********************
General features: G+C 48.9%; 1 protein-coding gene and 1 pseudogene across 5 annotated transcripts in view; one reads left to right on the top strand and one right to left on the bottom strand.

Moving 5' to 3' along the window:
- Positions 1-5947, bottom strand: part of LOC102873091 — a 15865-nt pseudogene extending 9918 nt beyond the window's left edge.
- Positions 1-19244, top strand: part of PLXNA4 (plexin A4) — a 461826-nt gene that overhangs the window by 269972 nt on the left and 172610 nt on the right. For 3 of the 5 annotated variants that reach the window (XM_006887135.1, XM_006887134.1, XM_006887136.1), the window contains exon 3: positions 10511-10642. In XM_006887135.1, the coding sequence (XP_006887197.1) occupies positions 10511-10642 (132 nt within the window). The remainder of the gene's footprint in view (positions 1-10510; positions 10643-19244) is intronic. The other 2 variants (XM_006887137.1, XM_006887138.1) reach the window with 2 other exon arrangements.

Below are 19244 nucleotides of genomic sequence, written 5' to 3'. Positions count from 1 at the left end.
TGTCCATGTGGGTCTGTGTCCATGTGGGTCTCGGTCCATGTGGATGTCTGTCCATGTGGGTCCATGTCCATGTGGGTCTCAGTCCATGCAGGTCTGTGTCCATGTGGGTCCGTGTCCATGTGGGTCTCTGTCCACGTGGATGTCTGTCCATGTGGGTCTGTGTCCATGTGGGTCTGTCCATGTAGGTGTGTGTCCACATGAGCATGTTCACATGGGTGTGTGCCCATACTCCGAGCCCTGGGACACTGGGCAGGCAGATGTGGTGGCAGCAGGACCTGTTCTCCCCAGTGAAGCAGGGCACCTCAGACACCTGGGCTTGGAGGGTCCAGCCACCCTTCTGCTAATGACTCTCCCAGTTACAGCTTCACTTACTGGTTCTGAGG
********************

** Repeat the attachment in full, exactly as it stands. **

General features: G+C 48.9%; 1 protein-coding gene and 1 pseudogene across 5 annotated transcripts in view; one reads left to right on the top strand and one right to left on the bottom strand.

Moving 5' to 3' along the window:
- Positions 1-5947, bottom strand: part of LOC102873091 — a 15865-nt pseudogene extending 9918 nt beyond the window's left edge.
- Positions 1-19244, top strand: part of PLXNA4 (plexin A4) — a 461826-nt gene that overhangs the window by 269972 nt on the left and 172610 nt on the right. For 3 of the 5 annotated variants that reach the window (XM_006887135.1, XM_006887134.1, XM_006887136.1), the window contains exon 3: positions 10511-10642. In XM_006887135.1, the coding sequence (XP_006887197.1) occupies positions 10511-10642 (132 nt within the window). The remainder of the gene's footprint in view (positions 1-10510; positions 10643-19244) is intronic. The other 2 variants (XM_006887137.1, XM_006887138.1) reach the window with 2 other exon arrangements.

Below are 19244 nucleotides of genomic sequence, written 5' to 3'. Positions count from 1 at the left end.
TGTCCATGTGGGTCTGTGTCCATGTGGGTCTCGGTCCATGTGGATGTCTGTCCATGTGGGTCCATGTCCATGTGGGTCTCAGTCCATGCAGGTCTGTGTCCATGTGGGTCCGTGTCCATGTGGGTCTCTGTCCACGTGGATGTCTGTCCATGTGGGTCTGTGTCCATGTGGGTCTGTCCATGTAGGTGTGTGTCCACATGAGCATGTTCACATGGGTGTGTGCCCATACTCCGAGCCCTGGGACACTGGGCAGGCAGATGTGGTGGCAGCAGGACCTGTTCTCCCCAGTGAAGCAGGGCACCTCAGACACCTGGGCTTGGAGGGTCCAGCCACCCTTCTGCTAATGACTCTCCCAGTTACAGCTTCACTTACTGGTTCTGAGG